Ultra-Garlicky Toum Recipe

Are you one of those people who just can't get enough garlic? When you read a recipe that calls for two cloves of garlic for four servings of food, do you go ahead and make it eight? If you count yourself a devotee of this pungent allium, you're probably going to be interested in toum. Sort of like aioli, toum is a spread hailing from Lebanon made from oil, lemon, and plenty of garlic. Here, recipe developer Patterson Watkins walks you through an easy way to make your own toum that's convenient but doesn't skimp on taste — and definitely doesn't skimp on garlic.

"This recipe is all about the garlic! Fresh from the bulb. Vampires need not apply," Watkins quips. "This magical emulsion takes place between the pureed garlic, lemon juice, and oil that results in this fluffy, spreadable, irresistible condiment — truly culinary wizardry." You don't even technically need to cook this ultra-flavorful creation; simply prep the ingredients and let your food processor do the rest.

Gather your ingredients for this ultra-garlicky toum

The ingredient list here is quite simple: You'll obviously need garlic, and a lot of it — about 2-3 bulbs worth of cloves. "This recipe really benefits from the fresh garlic, not the pre-peeled garlic cloves. The pre-peeled garlic loses some of it's pungency and flavor over once the skins/peels have been removed," Watkins says. 

You'll also need a hearty amount of vegetable oil, plus some salt, lemon juice, and water, as well as pita or naan for dipping. "Any neutral oil will work with this recipe, vegetable oil and canola oil are the most popular. Other oils, like EVOO, would impart competing flavors and throw off the balance between the garlic, salt, and lemon," she advises.

Start blending the garlic

Time to fire up the food processor ... and peel all your garlic. "I know, I know... peeling that many garlic cloves is a bit of a chore," Watkins notes. "You can deploy the smash and peel method (crushing the clove slightly with the flat side of the knife), the trim and peel method (removing the bottom of the clove and peeling away the skins), or ... I heard a rumor about sandwiching garlic cloves in between two metal bowls and, sort of, rolling the top bowl around ... might be worth a try."

Place the cloves in your food processor once they're ready, along with some salt. Then, pulse the machine until the garlic is finely minced, scraping the bowl as you go.

Blend in the rest of the ingredients

Now that your garlic is nice and pureed, it's time to add the rest of the ingredients. Keep your food processor running, then perform this cycle: drizzle in some vegetable oil, then add a mixture of lemon juice and water. Repeat that process until you've used everything up and the mixture has become uniform and creamy.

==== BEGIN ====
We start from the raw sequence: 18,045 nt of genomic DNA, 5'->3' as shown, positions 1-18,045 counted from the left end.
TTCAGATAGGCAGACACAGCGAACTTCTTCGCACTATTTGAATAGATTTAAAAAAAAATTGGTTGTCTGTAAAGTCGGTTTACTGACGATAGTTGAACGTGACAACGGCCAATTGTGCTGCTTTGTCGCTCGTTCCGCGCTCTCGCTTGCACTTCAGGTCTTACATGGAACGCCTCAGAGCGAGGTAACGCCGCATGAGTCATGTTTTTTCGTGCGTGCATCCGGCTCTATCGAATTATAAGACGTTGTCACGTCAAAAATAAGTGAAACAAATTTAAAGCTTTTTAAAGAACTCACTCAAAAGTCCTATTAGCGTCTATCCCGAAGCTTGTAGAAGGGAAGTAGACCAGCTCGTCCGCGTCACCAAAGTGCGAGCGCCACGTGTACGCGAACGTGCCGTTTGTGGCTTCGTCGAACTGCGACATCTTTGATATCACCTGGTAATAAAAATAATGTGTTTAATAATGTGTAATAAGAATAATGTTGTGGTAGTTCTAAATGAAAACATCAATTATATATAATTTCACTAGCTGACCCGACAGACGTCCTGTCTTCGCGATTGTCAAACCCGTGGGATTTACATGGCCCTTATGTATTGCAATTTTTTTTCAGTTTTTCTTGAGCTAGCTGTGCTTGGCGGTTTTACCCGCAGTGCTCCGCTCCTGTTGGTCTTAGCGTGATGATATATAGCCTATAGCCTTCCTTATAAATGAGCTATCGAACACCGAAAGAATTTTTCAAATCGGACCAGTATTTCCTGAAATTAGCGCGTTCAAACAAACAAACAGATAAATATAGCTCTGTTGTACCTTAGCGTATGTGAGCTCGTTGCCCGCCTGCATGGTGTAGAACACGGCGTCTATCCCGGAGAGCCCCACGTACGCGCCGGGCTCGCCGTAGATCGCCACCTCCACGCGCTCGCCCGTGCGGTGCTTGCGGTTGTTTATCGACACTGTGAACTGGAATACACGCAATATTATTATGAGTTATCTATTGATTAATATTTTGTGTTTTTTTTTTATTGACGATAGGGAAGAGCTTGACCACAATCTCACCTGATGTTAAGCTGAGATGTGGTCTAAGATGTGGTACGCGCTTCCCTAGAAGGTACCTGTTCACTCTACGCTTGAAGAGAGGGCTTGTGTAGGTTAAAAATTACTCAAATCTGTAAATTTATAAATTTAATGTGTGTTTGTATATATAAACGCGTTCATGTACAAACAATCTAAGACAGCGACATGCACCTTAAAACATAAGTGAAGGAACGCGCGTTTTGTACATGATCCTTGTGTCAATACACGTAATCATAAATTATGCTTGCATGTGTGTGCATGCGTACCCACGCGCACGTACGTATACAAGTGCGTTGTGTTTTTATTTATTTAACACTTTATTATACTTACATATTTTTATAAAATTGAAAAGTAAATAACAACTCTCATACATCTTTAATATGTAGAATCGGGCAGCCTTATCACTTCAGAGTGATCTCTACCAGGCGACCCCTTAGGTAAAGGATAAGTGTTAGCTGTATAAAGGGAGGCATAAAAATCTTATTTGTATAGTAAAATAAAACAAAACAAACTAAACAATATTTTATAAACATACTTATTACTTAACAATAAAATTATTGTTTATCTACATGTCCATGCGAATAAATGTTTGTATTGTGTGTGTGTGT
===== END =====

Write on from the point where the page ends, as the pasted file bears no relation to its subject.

"The food processor is the way to go when making toum (avoid the blender), the blades spin at just the right speed ensuring an even mince on the garlic and, later, an even emulsion with the oil," Watkins explains. "The old-school method of making toum uses a mortar and pestle."

Enjoy your garlicky dip

Once your toum has reached optimal fluffiness, all that's left to do is transfer it to a bowl, toast up some flatbread, and dig in. Watkins calls toum "an all-purpose condiment for the ultimate garlic lover," but if you need some inspiration, she suggests these ways of enjoying it: "A dip for grilled meats (absolutely delicious with shawarma), scooped or dolloped onto crudités or roasted vegetables, or served as part of a mezze platter (Middle Eastern & Mediterranean version of tapas/antipasti)." 

However, you don't have to get all fancy with it: "I personally love this simple combo of toasted naan/pita and toum for a faster, easier, transport to my mouth hole," she says, and we think anyone who's feeling snacky will probably agree.

Ultra-Garlicky Toum Recipe
5 from 33 ratings
This ultra-garlicky toum lives up to its name - it's absolutely jam-packed with creamy, garlicky flavor.
Prep Time
Cook Time
toum dip close-up
Total time: 15 minutes
  • 1 cup peeled garlic cloves (about 3 garlic bulbs' worth of cloves)
  • 2 teaspoons salt
  • ¼ cup lemon juice
  • 3 cups vegetable oil
  • ¼ cup water
Optional Ingredients
  • 4 slices pita bread, cut into wedges
  1. Place the garlic cloves and salt in the bowl of a food processor and pulse until finely minced, scraping down the sides occasionally to ensure even mincing.
  2. Add 2 tablespoons of lemon juice to the bowl with the minced garlic and puree until smooth, occasionally scraping down the sides of the bowl.
  3. With the food processor running, slowly add in the vegetable oil in ½-cup increments. In between the oil, add 1 tablespoon of water and 1 tablespoon of lemon juice. Then add more oil, then more water and juice, and repeat until these ingredients are used up.
  4. Continue to blend until all the ingredients have been added and the mixture is fluffy and smooth.
  5. Transfer the toum to a serving bowl and serve with toasted pita or naan for dipping. Alternatively, you can transfer the toum to a sealable container and refrigerate for up to 1 month.
Calories per Serving 1,026
Total Fat 112.1 g
Saturated Fat 7.3 g
Trans Fat 0.9 g
Cholesterol 0.0 mg
Total Carbohydrates 8.2 g
Dietary Fiber 0.5 g
Total Sugars 0.5 g
Sodium 359.8 mg
Protein 1.5 g
The information shown is Edamam’s estimate based on available ingredients and preparation. It should not be considered a substitute for a professional nutritionist’s advice.
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